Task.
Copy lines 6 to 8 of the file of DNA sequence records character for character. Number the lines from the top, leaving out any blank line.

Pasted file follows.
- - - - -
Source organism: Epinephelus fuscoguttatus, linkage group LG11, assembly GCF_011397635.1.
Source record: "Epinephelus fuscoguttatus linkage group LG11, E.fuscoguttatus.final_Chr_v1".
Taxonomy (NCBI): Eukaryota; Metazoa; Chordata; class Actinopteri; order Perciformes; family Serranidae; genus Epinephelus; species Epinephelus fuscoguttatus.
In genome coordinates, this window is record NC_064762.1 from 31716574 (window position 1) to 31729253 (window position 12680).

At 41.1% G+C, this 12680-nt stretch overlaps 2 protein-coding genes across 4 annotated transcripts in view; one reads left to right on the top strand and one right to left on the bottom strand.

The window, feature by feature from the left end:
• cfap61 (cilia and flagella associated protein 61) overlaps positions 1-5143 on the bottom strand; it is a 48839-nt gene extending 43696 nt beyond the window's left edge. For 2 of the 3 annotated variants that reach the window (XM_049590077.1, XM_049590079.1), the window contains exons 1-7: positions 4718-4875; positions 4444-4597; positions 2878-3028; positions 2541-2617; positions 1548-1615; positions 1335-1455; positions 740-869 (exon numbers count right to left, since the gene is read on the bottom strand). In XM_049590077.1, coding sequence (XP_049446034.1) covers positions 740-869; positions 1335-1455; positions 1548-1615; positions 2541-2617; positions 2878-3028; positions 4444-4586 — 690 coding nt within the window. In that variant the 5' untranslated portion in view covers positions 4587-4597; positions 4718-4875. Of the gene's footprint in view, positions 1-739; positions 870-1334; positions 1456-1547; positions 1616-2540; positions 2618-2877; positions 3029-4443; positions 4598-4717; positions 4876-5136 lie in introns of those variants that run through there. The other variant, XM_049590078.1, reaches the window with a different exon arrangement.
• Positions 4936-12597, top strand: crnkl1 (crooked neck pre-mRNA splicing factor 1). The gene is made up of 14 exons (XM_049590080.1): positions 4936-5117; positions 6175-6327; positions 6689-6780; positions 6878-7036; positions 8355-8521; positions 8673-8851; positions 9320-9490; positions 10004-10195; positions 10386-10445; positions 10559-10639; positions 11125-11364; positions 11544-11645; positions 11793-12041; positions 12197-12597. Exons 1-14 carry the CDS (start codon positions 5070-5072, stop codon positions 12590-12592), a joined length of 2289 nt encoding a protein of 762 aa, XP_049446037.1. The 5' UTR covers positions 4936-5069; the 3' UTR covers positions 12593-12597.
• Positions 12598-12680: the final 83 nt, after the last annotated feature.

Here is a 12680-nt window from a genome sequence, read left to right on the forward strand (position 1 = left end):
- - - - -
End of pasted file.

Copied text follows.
The window, feature by feature from the left end:
• cfap61 (cilia and flagella associated protein 61) overlaps positions 1-5143 on the bottom strand; it is a 48839-nt gene extending 43696 nt beyond the window's left edge. For 2 of the 3 annotated variants that reach the window (XM_049590077.1, XM_049590079.1), the window contains exons 1-7: positions 4718-4875; positions 4444-4597; positions 2878-3028; positions 2541-2617; positions 1548-1615; positions 1335-1455; positions 740-869 (exon numbers count right to left, since the gene is read on the bottom strand). In XM_049590077.1, coding sequence (XP_049446034.1) covers positions 740-869; positions 1335-1455; positions 1548-1615; positions 2541-2617; positions 2878-3028; positions 4444-4586 — 690 coding nt within the window. In that variant the 5' untranslated portion in view covers positions 4587-4597; positions 4718-4875. Of the gene's footprint in view, positions 1-739; positions 870-1334; positions 1456-1547; positions 1616-2540; positions 2618-2877; positions 3029-4443; positions 4598-4717; positions 4876-5136 lie in introns of those variants that run through there. The other variant, XM_049590078.1, reaches the window with a different exon arrangement.
• Positions 4936-12597, top strand: crnkl1 (crooked neck pre-mRNA splicing factor 1). The gene is made up of 14 exons (XM_049590080.1): positions 4936-5117; positions 6175-6327; positions 6689-6780; positions 6878-7036; positions 8355-8521; positions 8673-8851; positions 9320-9490; positions 10004-10195; positions 10386-10445; positions 10559-10639; positions 11125-11364; positions 11544-11645; positions 11793-12041; positions 12197-12597. Exons 1-14 carry the CDS (start codon positions 5070-5072, stop codon positions 12590-12592), a joined length of 2289 nt encoding a protein of 762 aa, XP_049446037.1. The 5' UTR covers positions 4936-5069; the 3' UTR covers positions 12593-12597.